The results that weaned piglets were protected from bacterial endotoxins by placing piglets on a taurine-supplemented diet will provide theoretical basis for the application of taurine in piglets. Dietary taurine prevented weaned piglets from intestinal damage by lipopolysaccharide of Gram-negative bacteria. The beneficial effects of taurine were due to decreased stimulation of the immune response to lipopolysaccharide and an improvement in intestinal epithelial barrier function.

Published online 28 September 2017

AN17070Carcass lean-yield effects on the fatty acid and amino acid composition of Duroc pork and its technological quality after vacuum-aging

J. Álvarez-Rodríguez, R. Ros-Freixedes, S. Gol, E. Henríquez-Rodríguez, R. N. Pena, L. Bosch, J. Estany, F. Vilaró and M. Tor

Carry-over effects on chemical composition of raw pork and technological meat quality after vacuum ageing up to 4, 6 and 8 days may be observed due to carcass grading based on lean content. Meat fatness did not affect its amino acid balance and technological quality (colour, drip loss, shear force and lipid stability), but modified intramuscular fat composition.

There is still much controversy concerning whether forage should be included in the calf diet during the pre-weaning period. The aim of this study was to determine the responses of calves to forage type and forage provision age. The results indicate that forage provision had no negative effect on calves, which justifies the supply of forage to young calves, even at an early age.

Published online 28 September 2017

AN16432Tedera proves its value as a summer and autumn feed for sheep in Mediterranean-like climates

D. Real, C. M. Oldham, A. van Burgel, E. Dobbe and J. Hardy

Tedera has agronomic characteristics ideally suited to Mediterranean-like climates that allows it to provide high quality green forage during summer and autumn. Three sheep grazing experiments were carried out in Western Australia with the objective to evaluate sheep production during summer and autumn with tedera as the sole diet. These experiments clearly demonstrate that tedera can be used to reduce or eliminate expensive hand feeding during summer and autumn using the simplest and least expensive grazing management; continuous grazing.

Published online 05 September 2017

AN16147Quality characteristics of meat from triceps brachii muscle from steers and heifers finished on high-concentrate diets containing increasing concentrations of linseed oil

E. A. Oliveira, A. A. M. Sampaio, B. L. Rosa, W. Henrique, T. M. Pivaro, V. G. Carvalho, L. G. A. Cirne and S. K. Duckett

High concentrate diets with increasing linseed oil concentration were offered to steers and heifers to evaluate quality traits of meat. The higher linseed oil concentration increased the levels of important fatty acids such as n-6 and n-3. The inclusion of linseed oil is a strategy to produce meat with benefits for human health.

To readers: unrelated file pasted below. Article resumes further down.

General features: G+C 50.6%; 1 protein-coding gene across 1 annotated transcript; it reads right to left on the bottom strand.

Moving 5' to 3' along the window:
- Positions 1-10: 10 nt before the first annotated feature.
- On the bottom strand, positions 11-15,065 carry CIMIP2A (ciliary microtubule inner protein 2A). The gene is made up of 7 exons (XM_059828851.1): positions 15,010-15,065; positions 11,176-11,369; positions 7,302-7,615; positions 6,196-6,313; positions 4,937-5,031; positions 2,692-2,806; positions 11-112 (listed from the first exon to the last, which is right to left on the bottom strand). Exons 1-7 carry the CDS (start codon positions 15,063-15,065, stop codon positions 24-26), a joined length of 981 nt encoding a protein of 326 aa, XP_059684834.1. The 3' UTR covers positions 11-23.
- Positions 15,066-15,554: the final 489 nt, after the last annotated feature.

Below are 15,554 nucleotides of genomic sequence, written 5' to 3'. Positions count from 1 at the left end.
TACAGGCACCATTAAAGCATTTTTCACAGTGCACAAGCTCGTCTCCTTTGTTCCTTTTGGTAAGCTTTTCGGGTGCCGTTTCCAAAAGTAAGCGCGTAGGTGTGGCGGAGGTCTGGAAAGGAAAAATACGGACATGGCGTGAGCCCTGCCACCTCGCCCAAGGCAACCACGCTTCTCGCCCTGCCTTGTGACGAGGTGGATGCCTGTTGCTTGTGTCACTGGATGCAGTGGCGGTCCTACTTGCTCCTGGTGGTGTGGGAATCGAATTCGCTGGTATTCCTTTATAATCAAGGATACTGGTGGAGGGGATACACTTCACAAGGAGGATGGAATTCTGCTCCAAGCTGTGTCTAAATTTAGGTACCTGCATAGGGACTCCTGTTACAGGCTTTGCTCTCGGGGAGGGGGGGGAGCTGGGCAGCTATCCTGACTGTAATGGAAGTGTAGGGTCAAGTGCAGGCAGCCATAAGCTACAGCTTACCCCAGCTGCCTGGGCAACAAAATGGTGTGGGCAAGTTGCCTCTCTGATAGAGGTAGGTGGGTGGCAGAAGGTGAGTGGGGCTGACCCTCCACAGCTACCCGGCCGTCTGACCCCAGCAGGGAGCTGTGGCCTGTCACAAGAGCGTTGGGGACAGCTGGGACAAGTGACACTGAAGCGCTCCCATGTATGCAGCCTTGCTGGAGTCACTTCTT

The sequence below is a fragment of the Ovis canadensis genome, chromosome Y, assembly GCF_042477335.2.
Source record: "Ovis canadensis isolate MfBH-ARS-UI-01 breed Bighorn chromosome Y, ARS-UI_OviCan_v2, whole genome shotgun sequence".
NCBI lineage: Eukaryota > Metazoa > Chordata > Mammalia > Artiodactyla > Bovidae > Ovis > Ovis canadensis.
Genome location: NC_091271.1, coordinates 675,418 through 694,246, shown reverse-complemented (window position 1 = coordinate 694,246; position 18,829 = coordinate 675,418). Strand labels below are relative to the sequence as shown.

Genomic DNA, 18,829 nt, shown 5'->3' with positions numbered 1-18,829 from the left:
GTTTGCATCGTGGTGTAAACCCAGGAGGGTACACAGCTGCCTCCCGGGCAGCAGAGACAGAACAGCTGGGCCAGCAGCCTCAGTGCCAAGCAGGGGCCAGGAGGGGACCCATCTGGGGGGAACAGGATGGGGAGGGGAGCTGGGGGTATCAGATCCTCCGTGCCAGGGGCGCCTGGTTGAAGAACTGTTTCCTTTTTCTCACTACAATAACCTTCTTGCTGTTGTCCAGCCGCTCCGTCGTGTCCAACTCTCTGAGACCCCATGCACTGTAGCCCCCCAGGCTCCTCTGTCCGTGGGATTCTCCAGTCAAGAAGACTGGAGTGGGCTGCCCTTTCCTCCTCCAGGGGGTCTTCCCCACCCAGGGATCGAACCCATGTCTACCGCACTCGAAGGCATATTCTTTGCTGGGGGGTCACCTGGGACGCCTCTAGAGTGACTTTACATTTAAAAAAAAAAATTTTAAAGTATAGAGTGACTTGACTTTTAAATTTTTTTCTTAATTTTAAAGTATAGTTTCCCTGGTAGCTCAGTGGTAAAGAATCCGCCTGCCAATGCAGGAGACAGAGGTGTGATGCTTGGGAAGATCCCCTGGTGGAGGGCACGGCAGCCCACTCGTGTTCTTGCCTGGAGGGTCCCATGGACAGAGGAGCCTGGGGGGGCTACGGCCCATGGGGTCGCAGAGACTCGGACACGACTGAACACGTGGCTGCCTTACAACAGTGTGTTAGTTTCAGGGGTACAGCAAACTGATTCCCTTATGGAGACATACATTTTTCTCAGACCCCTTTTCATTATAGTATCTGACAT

Published online 05 September 2017

AN16818Effect of freezing on the quality of meat from broilers raised in different rearing systems

A. Giampietro-Ganeco, J. L. M. Mello, R. A. Souza, F. B. Ferrari, B. M. Machado, P. A. Souza and H. Borba

This study evaluated the effect of freezing (−18°C) for 12 months on the qualitative characteristics of breast, thigh and drumstick meat from antibiotic-free, conventional, organic and free-range broilers. Freezing chicken meat did not prevent colour and pH changes or occurrence of lipid oxidation and did not promote a reduction of aw to levels unfavourable to microbiological development.

Published online 01 September 2017

AN16355Ground spices to stabilise lamb burgers made of lower- or higher-value carcass cuts

Almudena Cózar, Noemí Rubio and Herminia Vergara

Consumption of lamb meat has decreased considerably, in addition to preference for first class pieces only. In order to increase carcass value and consumption, lamb burgers were prepared from different parts of the carcass and spices. The results showed that the manufacture of these meat products could optimise the value of lamb carcass.

Published online 31 August 2017

AN16804Efficacy of antioxidant and antimicrobial activity of whole porcine blood hydrolysates and its fractions under in-vitro conditions

Akhilesh K. Verma, Manish Kumar Chatli, Nitin Mehta and Pavan Kumar

Natural food preservatives derived from blood can be an alternative for artificial additives widely used in food and the pharmaceutical industry. Hydrolysates obtained by enzymatic hydrolysis of porcine blood were assessed for their antioxidant and antimicrobial efficacy. The study revealed that porcine blood hydrolysate (whole and fractions) can be a potential source of natural preservatives for shelf-life extension in food.

Published online 08 August 2017

AN16784Feeding wet distillers grains plus solubles contributes to sarcoplasmic reticulum membrane instability

M. D. Chao, K. I. Domenech-Perez, L. S. Senaratne-Lenagala and C. R. Calkins

Past studies have shown that beef from cattle fed a high concentration of distillers grains was more tender than beef from cattle fed corn only. To understand why, this research characterised the muscle and lipid properties of meat from the different diets. Results suggested feeding distillers grains may increase tenderness, possibly by altering sarcoplasmic reticulum membrane integrity, resulting in more rapid intracellular calcium leakage to enhance the meat aging process.